A philosophical approach to management
In our day-to-day life of small business acquisitions and operations, we spend little time thinking about national politics. However, since we studied political science in university, we are always intrigued to watch election cycles play out. Not because we have a dog in the fight, but because elections are an opportunity to see the theories we studied in school displayed on a public stage. For us, it’s a reminder that ideas – and the philosophies underpinning those ideas – matter.
On that topic, we enjoy Jonah Goldberg’s use of gardening techniques as a metaphor for the role of the state. From his 2018 book, Suicide of the West: How the Rebirth of Tribalism, Populism, Nationalism, and Identity Politics is Destroying American Democracy:
“One of my favorite illustrations of how this is as much a cultural disagreement as a philosophical one can be found in the differences between French and English gardens. For instance, the French gardens at Versailles, with their ornate, geometric, nature-defying designs, illustrate how the gardener imposes his vision on nature. Nature is brought to heel by reason. The classic English garden, on the other hand, was intended to let nature take its course, to let each bush, tree, and vegetable achieve its own ideal nature. The role of the English gardener was to protect his garden by weeding it, maintaining fences, and being ever watchful for predators and poachers.”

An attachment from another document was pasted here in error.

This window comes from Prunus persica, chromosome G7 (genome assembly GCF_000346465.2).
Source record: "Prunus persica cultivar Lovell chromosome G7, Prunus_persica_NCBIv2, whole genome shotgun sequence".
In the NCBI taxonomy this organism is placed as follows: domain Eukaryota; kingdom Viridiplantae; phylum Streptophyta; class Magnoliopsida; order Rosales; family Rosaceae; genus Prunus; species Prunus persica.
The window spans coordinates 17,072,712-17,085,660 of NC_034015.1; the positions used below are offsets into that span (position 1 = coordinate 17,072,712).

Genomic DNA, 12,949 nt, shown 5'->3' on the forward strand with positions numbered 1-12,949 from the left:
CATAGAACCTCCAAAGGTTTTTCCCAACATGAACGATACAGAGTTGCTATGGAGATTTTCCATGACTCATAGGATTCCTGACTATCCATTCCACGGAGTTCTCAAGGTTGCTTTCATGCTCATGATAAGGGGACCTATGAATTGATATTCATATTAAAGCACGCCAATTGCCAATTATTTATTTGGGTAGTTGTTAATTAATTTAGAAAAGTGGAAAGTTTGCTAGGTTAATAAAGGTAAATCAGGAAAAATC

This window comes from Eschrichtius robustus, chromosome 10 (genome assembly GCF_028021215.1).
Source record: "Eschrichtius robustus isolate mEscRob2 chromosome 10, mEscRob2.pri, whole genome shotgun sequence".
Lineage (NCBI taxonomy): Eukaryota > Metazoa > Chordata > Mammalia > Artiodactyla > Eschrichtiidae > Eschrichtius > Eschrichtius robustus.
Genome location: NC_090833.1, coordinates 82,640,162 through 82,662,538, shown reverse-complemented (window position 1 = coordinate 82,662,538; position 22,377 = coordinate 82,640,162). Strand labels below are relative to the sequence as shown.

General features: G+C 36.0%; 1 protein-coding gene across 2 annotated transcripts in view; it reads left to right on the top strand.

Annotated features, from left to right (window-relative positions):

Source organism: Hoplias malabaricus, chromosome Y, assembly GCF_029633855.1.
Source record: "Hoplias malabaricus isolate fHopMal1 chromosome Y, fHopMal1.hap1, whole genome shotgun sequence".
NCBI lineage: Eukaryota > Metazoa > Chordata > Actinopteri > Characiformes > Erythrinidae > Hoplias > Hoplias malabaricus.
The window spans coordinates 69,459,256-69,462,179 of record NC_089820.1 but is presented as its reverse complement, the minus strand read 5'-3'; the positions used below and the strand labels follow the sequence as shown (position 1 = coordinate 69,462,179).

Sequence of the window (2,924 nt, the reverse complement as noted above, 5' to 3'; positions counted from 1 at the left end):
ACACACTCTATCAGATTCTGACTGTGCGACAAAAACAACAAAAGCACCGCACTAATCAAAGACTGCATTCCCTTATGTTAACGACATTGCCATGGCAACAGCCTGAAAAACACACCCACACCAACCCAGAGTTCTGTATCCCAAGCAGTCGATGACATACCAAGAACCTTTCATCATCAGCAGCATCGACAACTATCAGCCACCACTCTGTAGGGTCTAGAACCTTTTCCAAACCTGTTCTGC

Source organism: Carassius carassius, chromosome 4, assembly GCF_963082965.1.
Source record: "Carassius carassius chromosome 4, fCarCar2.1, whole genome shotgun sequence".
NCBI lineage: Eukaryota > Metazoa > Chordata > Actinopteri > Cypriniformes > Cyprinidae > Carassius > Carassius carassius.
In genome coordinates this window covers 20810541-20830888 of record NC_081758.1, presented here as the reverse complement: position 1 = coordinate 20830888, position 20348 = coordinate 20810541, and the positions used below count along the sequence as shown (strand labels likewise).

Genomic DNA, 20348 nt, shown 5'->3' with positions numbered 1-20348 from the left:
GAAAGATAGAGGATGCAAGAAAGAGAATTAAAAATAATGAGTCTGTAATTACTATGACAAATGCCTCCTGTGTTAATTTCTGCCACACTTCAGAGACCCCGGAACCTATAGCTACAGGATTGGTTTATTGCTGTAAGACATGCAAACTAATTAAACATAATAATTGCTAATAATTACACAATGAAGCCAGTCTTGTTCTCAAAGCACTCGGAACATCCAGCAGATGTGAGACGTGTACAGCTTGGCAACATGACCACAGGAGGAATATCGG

Clearly, many have (and continue to) debate what governance approach is best: a Versailles ornamental or a rambling English country garden. Probably the only thing we can agree on is that they are different.
The philosophical gardening-as-metaphor-for-governance debate extends beyond politics and is quite applicable to the ongoing discussion of centralization vs. decentralization in a holding company structure (albeit with much smaller consequences than national policy!). When we started Chenmark, we knew we wanted to build a diversified team of small businesses. At the time, our vision was blurry and it was unclear exactly what “HQ” should actually do. At first, we evaluated ways to create “efficiencies” through consolidating technology services, credit cards, marketing, vendor consolidation, insurance, recruiting, equipment financing, etc. Through trial and error, we have found that some of these efforts add value to our companies. Unfortunately, in many other situations, our efforts failed miserably and we retreated with egg on our face.
On balance, we now lean strongly towards decentralization. The notion that each of our companies could survive just fine without any support from Chenmark appeals to us. We also know that the talented leaders of our companies want to self-actualize without interference from HQ. So, for the moment at least, we eschew the notion of the highly standardized, maintained French garden and view ourselves as English gardeners, greatly enjoying our roles as weeders, fence menders, and wardens against external threats.
Have a great week,
Your Chenmark Team